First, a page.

Wednesday, September 16, 2009

SF: On Big Cat Feet

I don't have a hundred words for San Francisco fog--but maybe a dozen. There's the Morning Fog--a high tent of gray that can break to blue. We awaken to white on white, but there's a hint of light in the east and a prevailing optimism that the ceiling will lift by noon.

The Fog of Haves and Have-Nots. This fog is thickest near the ocean (49th avenue) and extends over our house at 21st. Look toward downtown, however, and weep. The dome of City Hall is gleaming in reflected sunlight. We can easily see where the fog line ends. Our friends on 12th avenue (The Haves) celebrate sun from morning till night, but the gray stuff hovers over us all day like a migraine headache.

The most dense, most depressing fog arrives in July and August. This is the Seasonal Affective Disorder (SAD) Fog and it can last weeks. The SAD Fog reminds me of November in Kentucky--days and days of relentless gray. In San Francisco it's triggered by the inland heat. As long as it's 100 in Stockton, this coastal fog will have us by the throat.

When the fog moves in to stay I tell myself--stop whining. Be rational. We wanted to live in The Avenues because this neighborhood hugs the park and extends to the glorious ocean. We can walk (a long walk) to the beach on a Saturday morning, run Cleo in the sand, have a cup of chai at Java Beach, and trudge back through the park...all without getting the car out of the garage. Still...the SAD fog can get really old.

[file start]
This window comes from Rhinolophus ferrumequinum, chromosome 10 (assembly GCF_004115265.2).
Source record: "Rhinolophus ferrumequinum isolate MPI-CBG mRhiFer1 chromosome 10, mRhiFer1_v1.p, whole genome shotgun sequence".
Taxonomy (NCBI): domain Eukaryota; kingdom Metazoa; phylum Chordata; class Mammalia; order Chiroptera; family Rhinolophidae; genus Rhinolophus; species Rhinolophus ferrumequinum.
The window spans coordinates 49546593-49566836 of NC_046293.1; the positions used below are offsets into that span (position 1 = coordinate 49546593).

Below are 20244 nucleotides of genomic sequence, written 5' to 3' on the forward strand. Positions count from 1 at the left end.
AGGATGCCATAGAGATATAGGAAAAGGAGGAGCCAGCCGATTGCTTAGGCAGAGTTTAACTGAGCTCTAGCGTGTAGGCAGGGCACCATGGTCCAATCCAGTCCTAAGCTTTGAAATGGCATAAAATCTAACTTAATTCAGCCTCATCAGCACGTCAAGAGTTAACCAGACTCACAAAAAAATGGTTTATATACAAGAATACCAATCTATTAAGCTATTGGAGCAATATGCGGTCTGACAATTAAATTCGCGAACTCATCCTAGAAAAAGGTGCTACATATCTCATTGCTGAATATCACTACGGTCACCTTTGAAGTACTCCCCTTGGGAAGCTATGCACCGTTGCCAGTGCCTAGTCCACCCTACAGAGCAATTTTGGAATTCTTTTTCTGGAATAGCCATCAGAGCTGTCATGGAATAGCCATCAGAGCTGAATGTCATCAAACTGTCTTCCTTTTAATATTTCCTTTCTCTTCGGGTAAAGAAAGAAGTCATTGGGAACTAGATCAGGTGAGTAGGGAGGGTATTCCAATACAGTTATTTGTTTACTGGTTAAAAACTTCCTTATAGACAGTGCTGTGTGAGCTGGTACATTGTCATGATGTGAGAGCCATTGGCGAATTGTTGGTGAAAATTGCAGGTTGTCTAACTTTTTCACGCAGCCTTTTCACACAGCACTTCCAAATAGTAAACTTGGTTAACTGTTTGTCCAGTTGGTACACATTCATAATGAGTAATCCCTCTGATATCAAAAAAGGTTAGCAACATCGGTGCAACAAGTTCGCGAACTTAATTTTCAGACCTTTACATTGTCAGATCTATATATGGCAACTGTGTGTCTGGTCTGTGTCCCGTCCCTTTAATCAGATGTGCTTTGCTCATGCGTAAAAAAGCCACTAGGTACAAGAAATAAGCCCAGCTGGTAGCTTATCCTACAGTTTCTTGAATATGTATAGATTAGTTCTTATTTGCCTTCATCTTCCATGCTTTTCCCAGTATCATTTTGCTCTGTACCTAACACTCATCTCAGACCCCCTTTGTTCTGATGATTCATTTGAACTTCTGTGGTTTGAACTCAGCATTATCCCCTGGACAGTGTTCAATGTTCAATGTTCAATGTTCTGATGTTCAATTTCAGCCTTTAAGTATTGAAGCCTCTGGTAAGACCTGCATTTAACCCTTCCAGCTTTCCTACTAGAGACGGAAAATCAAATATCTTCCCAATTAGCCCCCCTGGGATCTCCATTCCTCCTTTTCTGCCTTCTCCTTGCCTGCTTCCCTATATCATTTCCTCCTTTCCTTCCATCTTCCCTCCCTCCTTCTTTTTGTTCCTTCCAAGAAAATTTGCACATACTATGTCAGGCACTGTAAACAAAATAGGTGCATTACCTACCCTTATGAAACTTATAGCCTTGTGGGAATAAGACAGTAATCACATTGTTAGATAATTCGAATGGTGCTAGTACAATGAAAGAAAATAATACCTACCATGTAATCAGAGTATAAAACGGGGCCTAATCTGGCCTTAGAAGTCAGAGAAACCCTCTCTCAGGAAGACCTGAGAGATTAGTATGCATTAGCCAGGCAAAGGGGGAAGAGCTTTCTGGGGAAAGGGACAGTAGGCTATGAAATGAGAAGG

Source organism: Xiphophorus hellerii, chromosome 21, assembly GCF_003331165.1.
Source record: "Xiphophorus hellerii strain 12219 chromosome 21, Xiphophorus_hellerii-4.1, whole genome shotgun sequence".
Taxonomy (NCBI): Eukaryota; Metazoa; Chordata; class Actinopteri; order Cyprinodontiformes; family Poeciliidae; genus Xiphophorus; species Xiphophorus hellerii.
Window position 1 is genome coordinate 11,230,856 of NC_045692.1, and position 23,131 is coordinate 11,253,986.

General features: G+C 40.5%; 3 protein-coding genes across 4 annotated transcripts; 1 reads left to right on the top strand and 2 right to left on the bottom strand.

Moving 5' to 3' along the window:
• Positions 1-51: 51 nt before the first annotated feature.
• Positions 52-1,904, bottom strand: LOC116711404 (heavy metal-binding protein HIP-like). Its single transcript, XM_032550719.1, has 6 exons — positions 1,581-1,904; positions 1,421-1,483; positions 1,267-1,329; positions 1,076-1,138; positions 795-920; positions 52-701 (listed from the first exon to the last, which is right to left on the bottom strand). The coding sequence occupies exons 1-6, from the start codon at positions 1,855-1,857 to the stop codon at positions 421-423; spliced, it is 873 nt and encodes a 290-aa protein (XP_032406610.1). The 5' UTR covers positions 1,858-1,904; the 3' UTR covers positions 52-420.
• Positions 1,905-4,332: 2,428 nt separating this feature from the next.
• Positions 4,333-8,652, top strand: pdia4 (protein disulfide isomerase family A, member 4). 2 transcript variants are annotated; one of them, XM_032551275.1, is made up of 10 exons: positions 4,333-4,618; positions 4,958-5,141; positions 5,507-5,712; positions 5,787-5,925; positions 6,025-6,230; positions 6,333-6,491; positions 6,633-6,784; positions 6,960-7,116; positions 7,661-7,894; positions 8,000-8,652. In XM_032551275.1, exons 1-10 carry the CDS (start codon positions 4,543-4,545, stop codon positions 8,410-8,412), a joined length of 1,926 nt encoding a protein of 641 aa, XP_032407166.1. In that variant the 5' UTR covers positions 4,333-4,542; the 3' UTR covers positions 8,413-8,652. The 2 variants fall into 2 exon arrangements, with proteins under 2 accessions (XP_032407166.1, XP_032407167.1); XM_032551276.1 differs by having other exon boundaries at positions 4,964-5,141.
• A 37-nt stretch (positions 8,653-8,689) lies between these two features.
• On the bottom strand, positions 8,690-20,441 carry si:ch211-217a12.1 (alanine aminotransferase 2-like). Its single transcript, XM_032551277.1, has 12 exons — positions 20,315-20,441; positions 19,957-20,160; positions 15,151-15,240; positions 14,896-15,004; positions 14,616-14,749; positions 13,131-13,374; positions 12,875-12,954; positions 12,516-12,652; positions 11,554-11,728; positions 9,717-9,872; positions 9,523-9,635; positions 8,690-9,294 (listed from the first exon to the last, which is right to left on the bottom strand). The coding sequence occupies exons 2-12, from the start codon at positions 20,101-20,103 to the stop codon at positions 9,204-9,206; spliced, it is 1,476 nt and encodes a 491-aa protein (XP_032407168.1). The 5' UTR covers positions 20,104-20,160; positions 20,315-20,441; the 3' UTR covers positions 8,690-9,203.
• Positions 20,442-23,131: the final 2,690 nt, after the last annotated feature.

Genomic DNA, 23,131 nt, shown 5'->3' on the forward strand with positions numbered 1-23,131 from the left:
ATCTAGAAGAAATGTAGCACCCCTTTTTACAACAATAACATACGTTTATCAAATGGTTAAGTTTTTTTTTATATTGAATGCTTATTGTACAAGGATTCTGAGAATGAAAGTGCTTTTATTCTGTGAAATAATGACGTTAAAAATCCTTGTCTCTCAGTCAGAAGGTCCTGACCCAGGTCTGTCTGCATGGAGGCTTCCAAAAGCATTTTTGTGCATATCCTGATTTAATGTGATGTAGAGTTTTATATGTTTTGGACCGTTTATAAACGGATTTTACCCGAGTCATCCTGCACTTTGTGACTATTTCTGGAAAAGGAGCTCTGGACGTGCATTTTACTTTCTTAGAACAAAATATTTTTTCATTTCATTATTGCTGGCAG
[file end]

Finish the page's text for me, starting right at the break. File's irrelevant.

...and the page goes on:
Some fogs are wonderful, such as the Daytime Drama Fog. This random and unexpected fog whisks into the neighborhood on really big cat feet, and floats down alleys and around houses like dense cigar smoke. One minute we can see Balboa Avenue and the next minute it's gone, visibility is near zero, car headlights are on, and even houses across the street have vanished under the white snuggy. This fog cranks up the adrenaline and gives me the same feeling I have when a heavy snowfall moves in to Kentucky. It's a wonder to behold.

When we stand at our front door, 33 steps above the street, we can usually see Golden Gate Bridge and the Marin Headlands in the distance. But sometimes the bridge and bay alone are buried in fog. Look toward Golden Gate and it's not there--all you see is a wide white brush-stroke along the horizon.

This might called the Bridge-Swallowing Fog. These days are fun, too, because they bring the foghorns out. Their leisurely two-note call (a perfect fifth) provides a haunting and beautiful musical score through the day.

Often the Bridge-Swallowing Fog and accompanying foghorns stretch into the evening and turn into the Lullaby Fog. On these nights--which can occur all year round in San Francisco--just open the windows, cover up, close your eyes and listen. The fog keeps the street noise at bay, and the fog horns sing all thoughts into oblivion.
drawing: "Summer is Foghorn Season"
watercolor and 005 micron pen on paper

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